Does the command of Leviticus 19:23-25 apply today? If so, how does it apply, and how do we count the ages of our trees?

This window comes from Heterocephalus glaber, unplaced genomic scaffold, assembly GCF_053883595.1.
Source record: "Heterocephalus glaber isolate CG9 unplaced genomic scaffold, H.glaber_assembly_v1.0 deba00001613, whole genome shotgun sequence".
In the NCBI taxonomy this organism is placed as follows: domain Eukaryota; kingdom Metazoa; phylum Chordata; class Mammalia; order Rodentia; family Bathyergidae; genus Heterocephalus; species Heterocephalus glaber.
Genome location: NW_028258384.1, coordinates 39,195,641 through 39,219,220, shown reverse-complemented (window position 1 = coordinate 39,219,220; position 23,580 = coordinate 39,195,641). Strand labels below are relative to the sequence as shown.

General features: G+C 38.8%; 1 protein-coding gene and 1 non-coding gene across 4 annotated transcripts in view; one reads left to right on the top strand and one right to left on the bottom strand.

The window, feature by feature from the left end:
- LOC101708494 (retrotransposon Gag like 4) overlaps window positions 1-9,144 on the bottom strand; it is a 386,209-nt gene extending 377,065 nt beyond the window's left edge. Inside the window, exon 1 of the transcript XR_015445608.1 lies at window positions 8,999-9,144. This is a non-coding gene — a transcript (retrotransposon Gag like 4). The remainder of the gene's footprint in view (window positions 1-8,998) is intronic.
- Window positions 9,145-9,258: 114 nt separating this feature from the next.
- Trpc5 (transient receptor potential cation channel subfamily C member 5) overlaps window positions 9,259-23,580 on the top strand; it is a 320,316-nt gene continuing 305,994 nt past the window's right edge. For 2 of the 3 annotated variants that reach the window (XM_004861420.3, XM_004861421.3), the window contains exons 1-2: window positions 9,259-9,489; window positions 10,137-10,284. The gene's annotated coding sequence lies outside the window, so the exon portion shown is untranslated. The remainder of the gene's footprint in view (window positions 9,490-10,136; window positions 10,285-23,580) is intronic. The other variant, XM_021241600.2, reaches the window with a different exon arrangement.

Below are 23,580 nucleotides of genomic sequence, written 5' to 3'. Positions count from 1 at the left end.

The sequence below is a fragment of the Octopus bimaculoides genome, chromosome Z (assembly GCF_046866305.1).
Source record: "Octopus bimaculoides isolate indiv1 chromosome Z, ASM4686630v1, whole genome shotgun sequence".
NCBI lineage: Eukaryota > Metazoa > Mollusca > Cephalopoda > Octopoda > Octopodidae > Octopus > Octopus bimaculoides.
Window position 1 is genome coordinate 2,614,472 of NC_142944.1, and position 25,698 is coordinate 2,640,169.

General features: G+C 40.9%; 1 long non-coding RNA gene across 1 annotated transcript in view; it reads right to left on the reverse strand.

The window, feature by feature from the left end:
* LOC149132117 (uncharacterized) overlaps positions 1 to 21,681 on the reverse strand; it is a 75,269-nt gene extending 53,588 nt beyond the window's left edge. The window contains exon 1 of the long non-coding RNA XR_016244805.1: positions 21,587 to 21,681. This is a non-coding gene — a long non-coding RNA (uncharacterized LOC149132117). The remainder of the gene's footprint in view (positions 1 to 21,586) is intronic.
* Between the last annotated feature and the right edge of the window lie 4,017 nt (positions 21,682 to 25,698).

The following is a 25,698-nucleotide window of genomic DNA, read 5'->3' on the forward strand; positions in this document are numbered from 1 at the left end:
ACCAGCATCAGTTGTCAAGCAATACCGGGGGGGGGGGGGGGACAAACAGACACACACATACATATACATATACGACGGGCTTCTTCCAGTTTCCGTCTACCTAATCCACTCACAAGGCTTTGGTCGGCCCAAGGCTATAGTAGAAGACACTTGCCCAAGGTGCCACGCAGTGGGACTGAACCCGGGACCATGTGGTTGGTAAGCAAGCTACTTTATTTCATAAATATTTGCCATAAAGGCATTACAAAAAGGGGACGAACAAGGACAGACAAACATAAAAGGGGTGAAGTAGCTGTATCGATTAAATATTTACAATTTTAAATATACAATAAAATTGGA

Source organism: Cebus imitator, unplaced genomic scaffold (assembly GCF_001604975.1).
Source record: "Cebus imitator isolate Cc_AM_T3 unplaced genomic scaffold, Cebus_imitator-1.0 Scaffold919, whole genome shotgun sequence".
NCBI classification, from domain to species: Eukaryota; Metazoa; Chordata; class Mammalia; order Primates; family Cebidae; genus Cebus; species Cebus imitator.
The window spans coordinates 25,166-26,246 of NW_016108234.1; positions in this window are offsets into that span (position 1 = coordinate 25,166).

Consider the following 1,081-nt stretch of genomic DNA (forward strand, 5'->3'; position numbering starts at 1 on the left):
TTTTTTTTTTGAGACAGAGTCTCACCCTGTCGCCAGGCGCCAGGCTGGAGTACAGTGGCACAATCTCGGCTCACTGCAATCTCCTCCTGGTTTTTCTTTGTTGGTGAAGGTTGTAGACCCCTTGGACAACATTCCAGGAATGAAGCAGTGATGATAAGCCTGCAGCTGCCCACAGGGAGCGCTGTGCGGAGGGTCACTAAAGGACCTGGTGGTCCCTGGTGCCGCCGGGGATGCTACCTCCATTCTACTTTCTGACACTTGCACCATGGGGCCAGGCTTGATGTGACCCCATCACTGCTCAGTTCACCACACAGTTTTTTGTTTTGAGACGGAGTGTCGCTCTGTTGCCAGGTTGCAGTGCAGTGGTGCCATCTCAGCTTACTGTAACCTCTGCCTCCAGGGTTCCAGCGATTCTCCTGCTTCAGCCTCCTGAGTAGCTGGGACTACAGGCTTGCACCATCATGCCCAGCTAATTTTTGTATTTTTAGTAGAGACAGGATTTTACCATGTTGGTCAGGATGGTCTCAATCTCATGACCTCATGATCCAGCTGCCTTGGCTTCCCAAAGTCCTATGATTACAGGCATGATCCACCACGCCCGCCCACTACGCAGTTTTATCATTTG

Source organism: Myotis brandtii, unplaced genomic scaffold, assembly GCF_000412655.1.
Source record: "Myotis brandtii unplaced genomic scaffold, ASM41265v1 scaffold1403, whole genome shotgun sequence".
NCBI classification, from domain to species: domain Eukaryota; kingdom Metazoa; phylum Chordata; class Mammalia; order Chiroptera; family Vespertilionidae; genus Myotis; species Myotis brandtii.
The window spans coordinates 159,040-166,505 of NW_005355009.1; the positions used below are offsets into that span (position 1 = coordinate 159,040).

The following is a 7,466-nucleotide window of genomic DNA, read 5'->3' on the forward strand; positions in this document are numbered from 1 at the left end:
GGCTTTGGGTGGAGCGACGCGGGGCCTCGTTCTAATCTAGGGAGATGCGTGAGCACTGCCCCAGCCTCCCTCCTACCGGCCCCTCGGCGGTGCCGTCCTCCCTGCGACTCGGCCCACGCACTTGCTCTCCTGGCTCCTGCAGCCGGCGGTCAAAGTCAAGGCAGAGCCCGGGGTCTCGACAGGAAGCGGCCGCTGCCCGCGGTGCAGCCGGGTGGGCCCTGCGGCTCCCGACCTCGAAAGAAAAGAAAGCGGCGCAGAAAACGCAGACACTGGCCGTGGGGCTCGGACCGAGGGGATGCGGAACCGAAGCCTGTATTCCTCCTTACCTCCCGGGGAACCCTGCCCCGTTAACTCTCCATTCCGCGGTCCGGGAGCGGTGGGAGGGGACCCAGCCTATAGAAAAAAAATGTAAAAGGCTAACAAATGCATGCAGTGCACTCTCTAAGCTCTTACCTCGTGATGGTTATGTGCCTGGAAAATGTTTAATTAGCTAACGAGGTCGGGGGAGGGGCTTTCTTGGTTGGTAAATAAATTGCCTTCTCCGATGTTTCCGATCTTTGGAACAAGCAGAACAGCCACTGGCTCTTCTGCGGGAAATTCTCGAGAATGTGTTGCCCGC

Read these verses yourself. This command concerns a principle that still applies today. The three years in which fruit is prohibited pertains to the age of the tree — from the time it came up, or was rooted — not the number of years it has been bearing. Scripture tells us that in the fourth year — after three years of growth — the fruit is holy, to be used in praising God. In ancient Israel it was given to the priests and Levites, along with the tithes, for their personal use. Today we praise God with the fruit by giving it to His work. Verse 25 tells us that "in the fifth year shall ye (the owner) eat of the fruit thereof." Notice, also, in this verse that God promises to bless the increase of our trees — make them more productive — if we obey this command. This law pertains only to trees that bear fruit, and does not pertain to small shrubs, bushes, brambles, and grape vines or olives. These latter types of fruit, having n different length of life span and production cycle, are classified with field crops, as is shown in the laws of gleaning (Lev. 19:9-10) and of the sabbatical — year rest for the land (Lev. 25:3-5), God makes a clear distinction between these small fruits and the trees hearing fruit, which are dealt with in this law of Leviticus 19:23-25. If we are diligent in obeying God in this matter, and also take proper care in the management of our fruit trees, God will cause them to provide us with fruit for many years.